When skin is moderately to seriously injured, bandaging is often necessary to keep the wound protected until it has a chance to heal. However, bacteria can infect a wound even if it is covered with a sterile dressing. This means the area needs to be inspected regularly to detect early signs of infection. A new material has been developed that will make it possible to identify wound infection without having to remove the bandage. Taking off the dressing is often a painful process and can be especially distressing for patients who get queasy easily. In addition, exposing a fresh wound to the air can mean unnecessary exposure to additional bacterial contaminants. This advance in medical fabric technology will give physicians, patients, and caregivers an easy and effective way to monitor healing.
What the Bandages Do
A research and development team in Munich, Germany has created an indicator dye that is sensitive to changes in pH. A pH below 5 (somewhat acidic) is the usual reading for healthy human skin. A shift toward a higher level of alkalinity in a wound site (above 6.5) is an indication that the tissue is responding abnormally. The bandage material is impregnated with this dye so that the fabric changes from yellow to purple to indicate a potential wound infection.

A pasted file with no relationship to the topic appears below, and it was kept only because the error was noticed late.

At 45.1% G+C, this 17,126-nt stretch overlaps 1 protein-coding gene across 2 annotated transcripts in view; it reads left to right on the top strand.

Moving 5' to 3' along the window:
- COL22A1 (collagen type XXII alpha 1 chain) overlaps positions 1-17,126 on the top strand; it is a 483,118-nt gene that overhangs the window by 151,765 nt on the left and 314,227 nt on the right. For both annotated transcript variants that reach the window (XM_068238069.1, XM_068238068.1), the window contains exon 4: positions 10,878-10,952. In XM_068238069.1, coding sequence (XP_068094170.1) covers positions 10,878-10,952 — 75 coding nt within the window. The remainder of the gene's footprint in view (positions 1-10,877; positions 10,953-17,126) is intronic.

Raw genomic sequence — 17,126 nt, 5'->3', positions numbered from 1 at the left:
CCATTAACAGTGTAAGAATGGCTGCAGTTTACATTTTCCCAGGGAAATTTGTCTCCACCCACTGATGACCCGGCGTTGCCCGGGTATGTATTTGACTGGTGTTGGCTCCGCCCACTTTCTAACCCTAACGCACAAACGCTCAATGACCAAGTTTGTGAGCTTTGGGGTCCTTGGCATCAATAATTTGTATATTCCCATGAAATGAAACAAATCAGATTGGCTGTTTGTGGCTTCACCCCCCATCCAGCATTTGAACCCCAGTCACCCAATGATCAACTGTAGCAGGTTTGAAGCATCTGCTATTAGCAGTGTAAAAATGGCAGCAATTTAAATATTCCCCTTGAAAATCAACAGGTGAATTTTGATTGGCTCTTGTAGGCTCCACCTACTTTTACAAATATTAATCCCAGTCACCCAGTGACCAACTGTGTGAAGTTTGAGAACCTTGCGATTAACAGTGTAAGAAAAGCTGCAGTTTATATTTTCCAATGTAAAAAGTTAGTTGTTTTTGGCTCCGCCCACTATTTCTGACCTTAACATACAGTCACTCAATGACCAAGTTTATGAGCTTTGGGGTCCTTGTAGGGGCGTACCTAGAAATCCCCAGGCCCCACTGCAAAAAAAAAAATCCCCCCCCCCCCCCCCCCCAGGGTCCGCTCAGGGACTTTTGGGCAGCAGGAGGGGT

The researchers faced challenges in making sure the dye wouldn’t leach into the skin while still remaining sufficiently sensitive to changes in the chemistry of the wound area. These obstacles have been overcome and large scale testing in a clinical setting is the next step. The dressing will need to be mass produced before it is available to hospitals for use in patient care. If the bandages can be manufactured in a cost effective way and are determined to have no side effects, they might eventually be available for over the counter use. However, it is likely that a wound that requires this level of monitoring would still need to be initially treated by a physician.
More Exciting Innovations in Wound Care
Another type of intelligent wound dressing called the “Smart Bandage” is under development in Holland. This fabric contains printed electronic sensor technology to monitor wound healing. The photo-sensitive materials measure the oxygen level in the blood circulating around the wounded tissue. This information can be used to help determine when the bandage needs to be changed and how healing is progressing. Eventually, this technology may be further enhanced to include a wireless component that permits doctors to remotely monitor wound healing.